decree concerning what you may and may not carry onto a plane, which Scott Shackford noted here yesterday. But then I checked the fine print: The blade of your knife can be no longer than 2.36 inches (six centimeters). I am looking at my Leatherman Juice S2 right now, and I have a ruler, but I still am not sure whether it will pass muster. Although the actual blade of the knife is almost exactly six centimeters, I am a little worried that a persnickety TSA agent will count the additional centimeter or so of unsharp metal at the base of the blade. Do they seriously plan to measure the blades of pocket knives, or just eyeball them? ("Yep, that looks like six centimeters to me.") And not to rock the plane now that the TSA, after more than a decade, has finally come to its senses on this issue, but the blade on my newly permitted pocket knife is about twice as long as the blade of my still-prohibited box cutter.Having lost several pretty nice pocket knives at airports over the years because I forgot to leave them at home or put them in a checked bag, I was pleased to hear that I do not have to worry about that anymore, thanks to the Transportation Security Administration's latest
I would also welcome the decision to allow souvenir baseball bats (no longer than 24 inches, please) in airplane cabins, except that I did not realize until now that they were banned. Also OK as of next month: actual, full-size billiard cues, ski poles, hockey sticks, lacrosse sticks, and golf clubs (limit: two). Again, not to make trouble, but if real baseball bats are still banned because they can function as weapons, it is hard to see why these other long, hard objects, some of which people actually have been known to use against home invaders or fellow bar brawlers, are now considered unthreatening. Does the TSA have something against America's Pastime? (That is what they call baseball, right?)
already did that, and I read about the 7-year-old who was suspended for two days from Park Elementary School in Anne Arundel County, Maryland, last Friday for allegedly saying "bang, bang" while holding a government-distributed, Pop-Tart-like pastry that he had chewed into a shape vaguely resembling a gun. As The Washington Post explains, there is some dispute about exactly what happened:I was planning to write a tongue-in-cheek post mocking the new TSA policy, but two things stopped me: Andy Borowitz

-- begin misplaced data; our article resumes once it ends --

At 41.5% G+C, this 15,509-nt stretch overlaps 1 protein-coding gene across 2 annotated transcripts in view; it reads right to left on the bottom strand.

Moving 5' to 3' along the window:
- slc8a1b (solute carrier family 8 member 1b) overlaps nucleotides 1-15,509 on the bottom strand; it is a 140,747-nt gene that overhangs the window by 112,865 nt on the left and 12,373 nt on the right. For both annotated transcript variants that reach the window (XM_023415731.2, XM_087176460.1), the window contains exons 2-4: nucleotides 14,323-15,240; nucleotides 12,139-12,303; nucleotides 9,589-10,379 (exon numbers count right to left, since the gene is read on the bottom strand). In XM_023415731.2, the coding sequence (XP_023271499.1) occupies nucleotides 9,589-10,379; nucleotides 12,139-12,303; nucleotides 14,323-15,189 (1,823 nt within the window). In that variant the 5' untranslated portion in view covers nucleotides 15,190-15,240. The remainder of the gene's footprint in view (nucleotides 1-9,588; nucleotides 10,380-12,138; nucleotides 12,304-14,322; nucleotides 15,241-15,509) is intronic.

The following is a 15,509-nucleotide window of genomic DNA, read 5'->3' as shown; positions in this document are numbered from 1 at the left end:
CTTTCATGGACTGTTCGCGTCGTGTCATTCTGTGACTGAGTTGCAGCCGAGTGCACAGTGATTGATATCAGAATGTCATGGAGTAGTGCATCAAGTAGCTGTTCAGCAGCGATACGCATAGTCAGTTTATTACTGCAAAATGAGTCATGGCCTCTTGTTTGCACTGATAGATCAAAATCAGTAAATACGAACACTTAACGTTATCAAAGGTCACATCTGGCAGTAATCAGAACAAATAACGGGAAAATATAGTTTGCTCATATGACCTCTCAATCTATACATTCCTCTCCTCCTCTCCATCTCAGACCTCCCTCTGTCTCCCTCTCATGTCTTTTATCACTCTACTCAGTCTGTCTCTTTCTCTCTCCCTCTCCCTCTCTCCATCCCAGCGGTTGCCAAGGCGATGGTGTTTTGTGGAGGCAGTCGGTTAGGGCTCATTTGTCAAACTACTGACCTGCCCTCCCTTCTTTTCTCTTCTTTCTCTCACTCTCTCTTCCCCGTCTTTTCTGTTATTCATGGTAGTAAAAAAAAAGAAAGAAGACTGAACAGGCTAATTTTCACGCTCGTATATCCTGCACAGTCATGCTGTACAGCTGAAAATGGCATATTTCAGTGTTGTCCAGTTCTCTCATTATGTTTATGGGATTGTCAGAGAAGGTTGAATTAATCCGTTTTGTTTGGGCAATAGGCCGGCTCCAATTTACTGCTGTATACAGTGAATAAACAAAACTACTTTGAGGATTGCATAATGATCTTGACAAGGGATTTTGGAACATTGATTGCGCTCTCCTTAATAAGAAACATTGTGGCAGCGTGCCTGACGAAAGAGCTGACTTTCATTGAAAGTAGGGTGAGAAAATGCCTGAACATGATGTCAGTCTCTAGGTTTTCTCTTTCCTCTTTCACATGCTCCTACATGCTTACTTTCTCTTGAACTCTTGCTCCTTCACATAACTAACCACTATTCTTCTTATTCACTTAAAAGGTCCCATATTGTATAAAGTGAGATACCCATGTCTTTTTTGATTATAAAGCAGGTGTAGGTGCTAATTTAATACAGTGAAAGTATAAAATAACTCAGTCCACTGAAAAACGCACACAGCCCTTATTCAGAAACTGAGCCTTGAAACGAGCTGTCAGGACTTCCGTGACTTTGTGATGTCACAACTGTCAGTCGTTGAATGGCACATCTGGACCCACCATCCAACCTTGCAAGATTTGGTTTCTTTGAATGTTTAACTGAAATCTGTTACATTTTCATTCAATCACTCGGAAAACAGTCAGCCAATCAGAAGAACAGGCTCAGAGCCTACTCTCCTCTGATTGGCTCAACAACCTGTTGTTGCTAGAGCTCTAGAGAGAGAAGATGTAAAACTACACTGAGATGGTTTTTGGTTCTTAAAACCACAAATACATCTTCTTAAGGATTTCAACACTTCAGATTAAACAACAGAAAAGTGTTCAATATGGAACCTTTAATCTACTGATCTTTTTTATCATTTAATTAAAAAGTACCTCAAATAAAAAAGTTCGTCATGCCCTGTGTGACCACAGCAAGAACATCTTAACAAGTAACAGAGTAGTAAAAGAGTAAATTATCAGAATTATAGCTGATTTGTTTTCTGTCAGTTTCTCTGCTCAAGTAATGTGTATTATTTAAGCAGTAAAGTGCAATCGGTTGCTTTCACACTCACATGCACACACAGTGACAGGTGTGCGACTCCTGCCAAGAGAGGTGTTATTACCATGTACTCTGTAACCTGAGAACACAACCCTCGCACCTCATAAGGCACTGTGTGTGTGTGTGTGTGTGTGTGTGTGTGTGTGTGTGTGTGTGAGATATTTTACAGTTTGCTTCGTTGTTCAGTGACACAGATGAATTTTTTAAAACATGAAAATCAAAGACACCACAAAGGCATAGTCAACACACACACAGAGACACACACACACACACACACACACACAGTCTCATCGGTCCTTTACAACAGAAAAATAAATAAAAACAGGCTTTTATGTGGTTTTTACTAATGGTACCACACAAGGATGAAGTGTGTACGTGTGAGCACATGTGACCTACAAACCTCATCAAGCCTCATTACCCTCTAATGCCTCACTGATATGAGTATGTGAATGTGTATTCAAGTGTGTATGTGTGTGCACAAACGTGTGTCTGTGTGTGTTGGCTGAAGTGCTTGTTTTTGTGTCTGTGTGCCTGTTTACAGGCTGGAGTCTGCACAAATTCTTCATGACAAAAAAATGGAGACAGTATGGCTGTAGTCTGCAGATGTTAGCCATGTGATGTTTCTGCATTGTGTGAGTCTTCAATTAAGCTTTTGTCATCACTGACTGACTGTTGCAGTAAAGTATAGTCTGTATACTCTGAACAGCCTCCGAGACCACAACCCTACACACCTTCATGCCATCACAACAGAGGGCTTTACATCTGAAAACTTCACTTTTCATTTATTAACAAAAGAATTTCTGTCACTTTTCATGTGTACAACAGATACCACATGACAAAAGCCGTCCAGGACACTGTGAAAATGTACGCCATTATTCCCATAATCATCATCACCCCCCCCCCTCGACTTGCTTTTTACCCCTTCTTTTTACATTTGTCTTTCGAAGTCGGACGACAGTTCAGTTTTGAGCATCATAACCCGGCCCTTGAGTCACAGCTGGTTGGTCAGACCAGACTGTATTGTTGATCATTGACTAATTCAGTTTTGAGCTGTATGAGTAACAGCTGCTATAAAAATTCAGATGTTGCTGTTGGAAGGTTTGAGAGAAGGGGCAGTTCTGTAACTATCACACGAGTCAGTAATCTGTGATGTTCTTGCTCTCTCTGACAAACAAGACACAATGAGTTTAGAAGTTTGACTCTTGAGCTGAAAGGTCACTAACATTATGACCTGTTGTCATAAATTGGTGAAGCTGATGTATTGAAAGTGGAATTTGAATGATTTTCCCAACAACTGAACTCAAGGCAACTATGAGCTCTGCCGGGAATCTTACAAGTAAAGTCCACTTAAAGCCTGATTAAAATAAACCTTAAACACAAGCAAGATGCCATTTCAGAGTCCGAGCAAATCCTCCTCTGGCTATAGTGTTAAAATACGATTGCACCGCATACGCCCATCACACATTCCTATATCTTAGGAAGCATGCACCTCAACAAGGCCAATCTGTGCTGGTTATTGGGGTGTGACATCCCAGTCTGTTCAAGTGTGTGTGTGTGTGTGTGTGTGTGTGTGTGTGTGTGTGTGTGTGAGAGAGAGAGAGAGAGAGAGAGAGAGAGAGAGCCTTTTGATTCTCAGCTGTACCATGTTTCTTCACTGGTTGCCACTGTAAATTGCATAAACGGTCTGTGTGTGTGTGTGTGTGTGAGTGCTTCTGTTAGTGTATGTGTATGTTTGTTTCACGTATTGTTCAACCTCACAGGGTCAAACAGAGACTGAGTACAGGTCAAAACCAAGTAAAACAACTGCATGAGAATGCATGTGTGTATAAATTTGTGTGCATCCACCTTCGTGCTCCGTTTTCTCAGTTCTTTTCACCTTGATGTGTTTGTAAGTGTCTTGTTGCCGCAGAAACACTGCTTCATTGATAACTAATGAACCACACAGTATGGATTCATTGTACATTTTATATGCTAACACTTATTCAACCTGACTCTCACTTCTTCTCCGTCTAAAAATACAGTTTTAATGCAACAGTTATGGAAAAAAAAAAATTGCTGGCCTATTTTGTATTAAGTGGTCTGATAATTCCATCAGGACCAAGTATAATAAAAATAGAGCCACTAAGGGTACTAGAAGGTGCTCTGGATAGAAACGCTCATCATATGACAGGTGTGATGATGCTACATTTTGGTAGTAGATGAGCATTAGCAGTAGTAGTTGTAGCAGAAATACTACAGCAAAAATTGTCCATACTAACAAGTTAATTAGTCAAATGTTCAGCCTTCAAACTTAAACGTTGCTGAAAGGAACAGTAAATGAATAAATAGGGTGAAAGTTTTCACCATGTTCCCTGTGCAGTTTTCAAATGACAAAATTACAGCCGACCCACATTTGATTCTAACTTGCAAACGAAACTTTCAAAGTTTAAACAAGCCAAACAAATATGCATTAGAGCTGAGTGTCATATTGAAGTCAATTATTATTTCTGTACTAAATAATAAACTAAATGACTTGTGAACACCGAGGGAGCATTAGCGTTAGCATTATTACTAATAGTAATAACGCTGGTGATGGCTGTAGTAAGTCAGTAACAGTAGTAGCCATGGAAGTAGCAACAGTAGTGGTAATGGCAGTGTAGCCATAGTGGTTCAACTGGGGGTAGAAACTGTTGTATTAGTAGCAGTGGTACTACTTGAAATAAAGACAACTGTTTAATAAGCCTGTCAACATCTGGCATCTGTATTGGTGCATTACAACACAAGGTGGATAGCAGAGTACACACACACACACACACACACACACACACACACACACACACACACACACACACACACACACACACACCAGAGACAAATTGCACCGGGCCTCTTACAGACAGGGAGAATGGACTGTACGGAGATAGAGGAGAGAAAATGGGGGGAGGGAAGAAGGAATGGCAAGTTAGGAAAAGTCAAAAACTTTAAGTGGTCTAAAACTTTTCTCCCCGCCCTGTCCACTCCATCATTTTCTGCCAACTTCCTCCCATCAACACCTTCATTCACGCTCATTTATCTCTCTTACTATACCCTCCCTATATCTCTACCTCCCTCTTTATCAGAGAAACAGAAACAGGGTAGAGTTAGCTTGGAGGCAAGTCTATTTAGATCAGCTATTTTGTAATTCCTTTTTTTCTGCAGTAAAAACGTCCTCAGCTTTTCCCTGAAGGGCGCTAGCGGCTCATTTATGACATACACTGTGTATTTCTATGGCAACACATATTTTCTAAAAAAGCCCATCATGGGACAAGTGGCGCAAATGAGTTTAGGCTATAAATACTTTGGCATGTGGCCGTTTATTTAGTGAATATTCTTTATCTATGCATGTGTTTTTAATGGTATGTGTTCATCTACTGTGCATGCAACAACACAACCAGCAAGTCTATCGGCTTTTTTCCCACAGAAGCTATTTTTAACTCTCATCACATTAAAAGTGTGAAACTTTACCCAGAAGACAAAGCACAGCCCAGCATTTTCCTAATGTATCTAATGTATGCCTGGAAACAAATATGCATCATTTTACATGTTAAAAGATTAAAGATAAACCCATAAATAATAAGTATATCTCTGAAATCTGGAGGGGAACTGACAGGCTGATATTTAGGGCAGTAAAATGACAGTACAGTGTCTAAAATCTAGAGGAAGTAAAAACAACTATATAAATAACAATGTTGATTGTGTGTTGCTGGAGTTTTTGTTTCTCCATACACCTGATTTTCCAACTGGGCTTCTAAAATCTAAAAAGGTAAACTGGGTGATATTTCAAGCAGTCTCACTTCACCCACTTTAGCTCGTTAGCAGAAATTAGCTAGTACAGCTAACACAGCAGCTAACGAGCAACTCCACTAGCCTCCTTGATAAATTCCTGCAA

[William "B.J."] Welch [the boy's father] said an assistant principal at Park Elementary School told him that his son pointed the pastry at a classmate—though the child maintains he pointed it at the ceiling.
"In my eyes, it's irrelevant; I don't care who he pointed it at," Welch said. "It was harmless. It was a danish."
The Post notes that the boy's suspension is the latest in a series of questionable disciplinary decisions by school officials in the Washington, D.C., area (and elsewhere) who are determined to enforce a zero-tolerance policy regarding gun-related whimsy. Other highlights include the arrest (!) of a 10-year-old boy for showing his friends a toy gun while riding on a school bus and the suspension of a 5-year-old girl who talked about shooting a classmate...with a bubble-blowing Hello Kitty gun. So for those who complain that taxpayers do not get much return for the money they keep pumping into public education, here is something amazing that government-funded schools are accomplishing: They are making the TSA look sensible.
Addendum: Katherine Mangu-Ward was first to blog the gun-shaped pastry, followed by the Reason 24/7 mention I noted and a post by Jesse Walker. Look for a special issue of Reason devoted to the subject next month.
[Thanks to Ron Steiner and Mark Lambert for the links.]